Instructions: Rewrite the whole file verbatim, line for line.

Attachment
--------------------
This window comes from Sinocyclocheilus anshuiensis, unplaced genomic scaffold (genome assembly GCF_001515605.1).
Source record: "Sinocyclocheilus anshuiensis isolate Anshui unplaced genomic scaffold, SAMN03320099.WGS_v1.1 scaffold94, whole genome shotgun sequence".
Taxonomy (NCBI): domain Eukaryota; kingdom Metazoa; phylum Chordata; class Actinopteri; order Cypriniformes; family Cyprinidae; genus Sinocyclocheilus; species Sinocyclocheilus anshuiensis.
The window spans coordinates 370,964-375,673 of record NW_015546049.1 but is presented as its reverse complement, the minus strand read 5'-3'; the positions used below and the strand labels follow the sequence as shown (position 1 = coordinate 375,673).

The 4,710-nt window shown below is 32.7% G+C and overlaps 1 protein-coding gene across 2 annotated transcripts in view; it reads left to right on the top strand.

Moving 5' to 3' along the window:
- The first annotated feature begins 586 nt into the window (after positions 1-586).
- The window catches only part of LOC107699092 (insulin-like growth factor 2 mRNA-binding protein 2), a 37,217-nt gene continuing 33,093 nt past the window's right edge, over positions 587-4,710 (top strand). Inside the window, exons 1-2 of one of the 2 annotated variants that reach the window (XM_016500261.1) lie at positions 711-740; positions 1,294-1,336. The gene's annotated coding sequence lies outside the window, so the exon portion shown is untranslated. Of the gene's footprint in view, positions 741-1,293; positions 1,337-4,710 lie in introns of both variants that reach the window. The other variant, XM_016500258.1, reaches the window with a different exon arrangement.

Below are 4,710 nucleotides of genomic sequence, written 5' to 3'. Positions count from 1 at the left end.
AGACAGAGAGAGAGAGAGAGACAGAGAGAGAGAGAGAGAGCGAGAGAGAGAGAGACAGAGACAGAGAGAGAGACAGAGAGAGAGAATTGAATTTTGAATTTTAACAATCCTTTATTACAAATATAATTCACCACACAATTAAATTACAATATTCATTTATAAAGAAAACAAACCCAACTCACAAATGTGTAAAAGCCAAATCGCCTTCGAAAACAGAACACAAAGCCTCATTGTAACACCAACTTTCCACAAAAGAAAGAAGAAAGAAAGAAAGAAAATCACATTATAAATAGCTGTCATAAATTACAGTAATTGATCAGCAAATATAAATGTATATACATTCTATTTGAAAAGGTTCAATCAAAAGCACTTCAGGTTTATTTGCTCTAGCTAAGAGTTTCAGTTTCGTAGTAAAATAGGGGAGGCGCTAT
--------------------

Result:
This window comes from Sinocyclocheilus anshuiensis, unplaced genomic scaffold (genome assembly GCF_001515605.1).
Source record: "Sinocyclocheilus anshuiensis isolate Anshui unplaced genomic scaffold, SAMN03320099.WGS_v1.1 scaffold94, whole genome shotgun sequence".
Taxonomy (NCBI): domain Eukaryota; kingdom Metazoa; phylum Chordata; class Actinopteri; order Cypriniformes; family Cyprinidae; genus Sinocyclocheilus; species Sinocyclocheilus anshuiensis.
The window spans coordinates 370,964-375,673 of record NW_015546049.1 but is presented as its reverse complement, the minus strand read 5'-3'; the positions used below and the strand labels follow the sequence as shown (position 1 = coordinate 375,673).

The 4,710-nt window shown below is 32.7% G+C and overlaps 1 protein-coding gene across 2 annotated transcripts in view; it reads left to right on the top strand.

Moving 5' to 3' along the window:
- The first annotated feature begins 586 nt into the window (after positions 1-586).
- The window catches only part of LOC107699092 (insulin-like growth factor 2 mRNA-binding protein 2), a 37,217-nt gene continuing 33,093 nt past the window's right edge, over positions 587-4,710 (top strand). Inside the window, exons 1-2 of one of the 2 annotated variants that reach the window (XM_016500261.1) lie at positions 711-740; positions 1,294-1,336. The gene's annotated coding sequence lies outside the window, so the exon portion shown is untranslated. Of the gene's footprint in view, positions 741-1,293; positions 1,337-4,710 lie in introns of both variants that reach the window. The other variant, XM_016500258.1, reaches the window with a different exon arrangement.

Below are 4,710 nucleotides of genomic sequence, written 5' to 3'. Positions count from 1 at the left end.
AGACAGAGAGAGAGAGAGAGACAGAGAGAGAGAGAGAGAGCGAGAGAGAGAGAGACAGAGACAGAGAGAGAGACAGAGAGAGAGAATTGAATTTTGAATTTTAACAATCCTTTATTACAAATATAATTCACCACACAATTAAATTACAATATTCATTTATAAAGAAAACAAACCCAACTCACAAATGTGTAAAAGCCAAATCGCCTTCGAAAACAGAACACAAAGCCTCATTGTAACACCAACTTTCCACAAAAGAAAGAAGAAAGAAAGAAAGAAAATCACATTATAAATAGCTGTCATAAATTACAGTAATTGATCAGCAAATATAAATGTATATACATTCTATTTGAAAAGGTTCAATCAAAAGCACTTCAGGTTTATTTGCTCTAGCTAAGAGTTTCAGTTTCGTAGTAAAATAGGGGAGGCGCTAT